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Joseph Laratta, Leah Y. Carreon, Avery L. Buchholz, Andrew Y. Yew, Erica F. Bisson, Praveen V. Mummaneni and Steven D. Glassman

OBJECTIVE

Medical comorbidities, particularly preoperatively diagnosed anxiety, depression, and obesity, may influence how patients perceive and measure clinical benefit after a surgical intervention. The current study was performed to define and compare the minimum clinically important difference (MCID) thresholds in patients with and without preoperative diagnoses of anxiety or depression and obesity who underwent spinal fusion for grade 1 degenerative spondylolisthesis.

METHODS

The Quality Outcomes Database (QOD) was queried for patients who underwent lumbar fusion for grade 1 degenerative spondylolisthesis during the period from January 2014 to August 2017. Collected patient-reported outcomes (PROs) included the Oswestry Disability Index (ODI), health status (EQ-5D), and numeric rating scale (NRS) scores for back pain (NRS-BP) and leg pain (NRS-LP). Both anchor-based and distribution-based methods for MCID calculation were employed.

RESULTS

Of 462 patients included in the prospective registry who underwent a decompression and fusion procedure, 356 patients (77.1%) had complete baseline and 12-month PRO data and were included in the study. The MCID values for ODI scores did not significantly differ in patients with and those without a preoperative diagnosis of obesity (20.58 and 20.69, respectively). In addition, the MCID values for ODI scores did not differ in patients with and without a preoperative diagnosis of anxiety or depression (24.72 and 22.56, respectively). Similarly, the threshold MCID values for NRS-BP, NRS-LP, and EQ-5D scores were not statistically different between all groups. Based on both anchor-based and distribution-based methods for determination of MCID thresholds, there were no statistically significant differences between all cohorts.

CONCLUSIONS

MCID thresholds were similar for ODI, EQ-5D, NRS-BP, and NRS-LP in patients with and without preoperative diagnoses of anxiety or depression and obesity undergoing spinal fusion for grade 1 degenerative spondylolisthesis. Preoperative clinical and shared decision-making may be improved by understanding that preoperative medical comorbidities may not affect the way patients experience and assess important clinical changes postoperatively.

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Wajd N. Al-Holou, Andrew Y. Yew, Zackary E. Boomsaad, Hugh J. L. Garton, Karin M. Muraszko and Cormac O. Maher

Object

Arachnoid cysts are a frequent finding on intracranial imaging in children. The prevalence and natural history of these cysts are not well defined. The authors studied a large consecutive series of children undergoing MR imaging to better define both the MR imaging–demonstrated prevalence and behavior of these lesions over time.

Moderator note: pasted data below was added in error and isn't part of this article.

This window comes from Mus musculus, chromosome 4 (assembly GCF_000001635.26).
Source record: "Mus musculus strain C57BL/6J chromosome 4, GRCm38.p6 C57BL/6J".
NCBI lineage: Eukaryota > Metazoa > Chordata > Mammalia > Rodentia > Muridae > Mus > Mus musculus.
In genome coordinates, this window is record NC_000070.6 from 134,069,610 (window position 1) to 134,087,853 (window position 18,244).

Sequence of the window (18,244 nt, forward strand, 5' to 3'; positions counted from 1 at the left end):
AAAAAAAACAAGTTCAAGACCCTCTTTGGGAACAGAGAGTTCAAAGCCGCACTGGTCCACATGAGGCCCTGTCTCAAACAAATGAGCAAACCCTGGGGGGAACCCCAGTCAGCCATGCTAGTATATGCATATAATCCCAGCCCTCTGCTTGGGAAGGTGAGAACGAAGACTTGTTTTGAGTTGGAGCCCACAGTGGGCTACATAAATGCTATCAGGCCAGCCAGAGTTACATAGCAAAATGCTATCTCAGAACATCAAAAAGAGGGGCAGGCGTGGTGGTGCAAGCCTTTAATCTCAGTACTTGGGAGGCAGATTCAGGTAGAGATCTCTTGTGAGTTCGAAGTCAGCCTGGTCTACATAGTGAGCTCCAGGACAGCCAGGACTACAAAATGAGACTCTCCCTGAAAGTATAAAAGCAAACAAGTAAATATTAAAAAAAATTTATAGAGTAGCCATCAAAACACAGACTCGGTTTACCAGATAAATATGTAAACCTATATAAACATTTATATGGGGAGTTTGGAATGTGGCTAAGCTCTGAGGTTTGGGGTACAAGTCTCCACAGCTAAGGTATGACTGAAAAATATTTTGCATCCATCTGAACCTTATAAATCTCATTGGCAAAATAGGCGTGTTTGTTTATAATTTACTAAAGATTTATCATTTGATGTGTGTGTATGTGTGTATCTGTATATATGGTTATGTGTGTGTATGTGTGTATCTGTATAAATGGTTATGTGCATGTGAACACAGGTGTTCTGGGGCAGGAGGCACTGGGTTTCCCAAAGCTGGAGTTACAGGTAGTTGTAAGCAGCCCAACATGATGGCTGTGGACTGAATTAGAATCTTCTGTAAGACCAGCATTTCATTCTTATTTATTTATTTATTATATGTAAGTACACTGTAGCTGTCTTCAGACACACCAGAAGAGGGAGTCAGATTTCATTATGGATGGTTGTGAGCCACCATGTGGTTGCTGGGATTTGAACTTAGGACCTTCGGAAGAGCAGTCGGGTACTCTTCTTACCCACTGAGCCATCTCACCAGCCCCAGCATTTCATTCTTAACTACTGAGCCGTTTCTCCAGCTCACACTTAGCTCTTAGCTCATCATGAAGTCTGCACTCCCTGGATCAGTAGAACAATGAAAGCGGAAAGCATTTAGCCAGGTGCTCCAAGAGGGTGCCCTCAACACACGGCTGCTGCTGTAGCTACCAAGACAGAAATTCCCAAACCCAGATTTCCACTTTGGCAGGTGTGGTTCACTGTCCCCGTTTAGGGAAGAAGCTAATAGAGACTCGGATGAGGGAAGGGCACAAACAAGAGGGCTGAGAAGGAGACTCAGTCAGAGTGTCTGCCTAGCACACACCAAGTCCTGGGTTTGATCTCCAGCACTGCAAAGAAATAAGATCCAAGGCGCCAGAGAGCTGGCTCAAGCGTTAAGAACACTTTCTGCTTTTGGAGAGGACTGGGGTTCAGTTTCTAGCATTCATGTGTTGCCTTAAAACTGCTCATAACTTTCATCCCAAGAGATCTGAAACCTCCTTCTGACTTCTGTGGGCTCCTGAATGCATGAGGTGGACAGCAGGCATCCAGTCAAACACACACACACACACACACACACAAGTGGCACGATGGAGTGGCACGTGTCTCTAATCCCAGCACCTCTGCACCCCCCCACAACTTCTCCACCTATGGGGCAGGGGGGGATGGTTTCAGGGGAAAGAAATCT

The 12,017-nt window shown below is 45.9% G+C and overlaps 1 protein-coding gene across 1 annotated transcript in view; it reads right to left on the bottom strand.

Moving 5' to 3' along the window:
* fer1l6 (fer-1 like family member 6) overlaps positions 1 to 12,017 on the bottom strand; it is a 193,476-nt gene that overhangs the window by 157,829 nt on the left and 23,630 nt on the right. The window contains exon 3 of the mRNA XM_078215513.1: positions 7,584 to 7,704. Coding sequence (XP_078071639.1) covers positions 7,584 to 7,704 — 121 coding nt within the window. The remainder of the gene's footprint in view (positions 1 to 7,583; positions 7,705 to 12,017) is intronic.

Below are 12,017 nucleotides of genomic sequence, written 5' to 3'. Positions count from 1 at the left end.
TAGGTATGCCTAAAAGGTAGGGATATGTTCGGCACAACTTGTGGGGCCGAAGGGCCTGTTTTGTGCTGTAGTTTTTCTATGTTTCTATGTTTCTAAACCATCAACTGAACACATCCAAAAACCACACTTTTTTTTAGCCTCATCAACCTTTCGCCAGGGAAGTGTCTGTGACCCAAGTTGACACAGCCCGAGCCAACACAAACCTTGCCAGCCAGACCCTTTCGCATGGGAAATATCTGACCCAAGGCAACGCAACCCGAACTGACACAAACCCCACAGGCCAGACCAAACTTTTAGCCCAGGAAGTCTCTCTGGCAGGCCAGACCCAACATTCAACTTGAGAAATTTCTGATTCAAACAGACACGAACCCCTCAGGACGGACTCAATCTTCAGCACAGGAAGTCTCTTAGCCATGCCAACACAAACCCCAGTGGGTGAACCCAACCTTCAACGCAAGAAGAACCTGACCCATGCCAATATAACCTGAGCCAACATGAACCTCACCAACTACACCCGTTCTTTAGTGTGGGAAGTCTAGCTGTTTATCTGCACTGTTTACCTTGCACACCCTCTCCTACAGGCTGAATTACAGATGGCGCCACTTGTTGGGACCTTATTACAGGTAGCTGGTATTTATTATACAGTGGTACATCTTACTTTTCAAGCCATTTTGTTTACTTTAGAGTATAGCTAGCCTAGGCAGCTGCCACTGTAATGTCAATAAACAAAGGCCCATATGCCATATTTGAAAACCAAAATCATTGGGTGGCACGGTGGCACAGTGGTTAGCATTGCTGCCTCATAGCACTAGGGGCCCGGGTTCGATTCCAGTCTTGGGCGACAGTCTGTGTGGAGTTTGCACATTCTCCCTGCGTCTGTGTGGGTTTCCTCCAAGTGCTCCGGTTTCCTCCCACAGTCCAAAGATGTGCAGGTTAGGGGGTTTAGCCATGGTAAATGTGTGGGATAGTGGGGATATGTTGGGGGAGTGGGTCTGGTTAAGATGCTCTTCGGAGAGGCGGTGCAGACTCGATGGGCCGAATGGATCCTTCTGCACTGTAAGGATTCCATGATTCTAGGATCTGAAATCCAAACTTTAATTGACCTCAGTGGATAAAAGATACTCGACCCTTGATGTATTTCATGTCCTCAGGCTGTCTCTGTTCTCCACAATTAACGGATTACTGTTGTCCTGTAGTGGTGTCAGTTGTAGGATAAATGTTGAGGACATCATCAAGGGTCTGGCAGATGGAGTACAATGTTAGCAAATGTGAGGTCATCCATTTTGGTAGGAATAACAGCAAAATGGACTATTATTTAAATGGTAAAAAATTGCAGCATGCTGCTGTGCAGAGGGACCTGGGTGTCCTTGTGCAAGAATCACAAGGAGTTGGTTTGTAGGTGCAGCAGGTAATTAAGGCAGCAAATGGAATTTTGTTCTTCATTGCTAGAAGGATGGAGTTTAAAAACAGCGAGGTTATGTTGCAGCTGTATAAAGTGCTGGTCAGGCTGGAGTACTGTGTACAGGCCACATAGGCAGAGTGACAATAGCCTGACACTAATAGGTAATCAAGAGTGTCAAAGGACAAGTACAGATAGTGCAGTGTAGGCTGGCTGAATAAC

Methods

The authors reviewed a consecutive series of 11,738 patients who were 18 years of age or younger and had undergone brain MR imaging at a single institution during an 11-year period. In the patients in whom intracranial arachnoid cysts were identified, clinical and demographic information was recorded and imaging characteristics, such as cyst size and location, were evaluated. Prevalence data were analyzed using univariate and multivariate logistic regression, linear regression, and ANOVA. All patients with sufficient data (repeat MR imaging studies as well as repeated clinical evaluation over at least 5 months) for a natural history analysis were identified. This group was assessed for any change in symptoms or imaging appearance during the follow-up interval.

Results

Three hundred nine arachnoid cysts (2.6% prevalence rate) were identified. There was an increased prevalence of arachnoid cysts in males (p < 0.000001). One hundred eleven patients met all criteria for inclusion in the natural history analysis. After a mean follow-up of 3.5 years, 11 arachnoid cysts increased in size, 13 decreased, and 87 remained stable. A younger age at presentation was significantly associated with cyst enlargement (p = 0.001) and the need for surgery (p = 0.05). No patient older than 4 years of age at the time of initial diagnosis had cyst enlargement, demonstrated new symptoms, or underwent surgical treatment.

Conclusions

Arachnoid cysts are a common incidental finding on intracranial imaging in pediatric patients. An older age at the time of presentation is associated with a lack of clinical or imaging changes over time.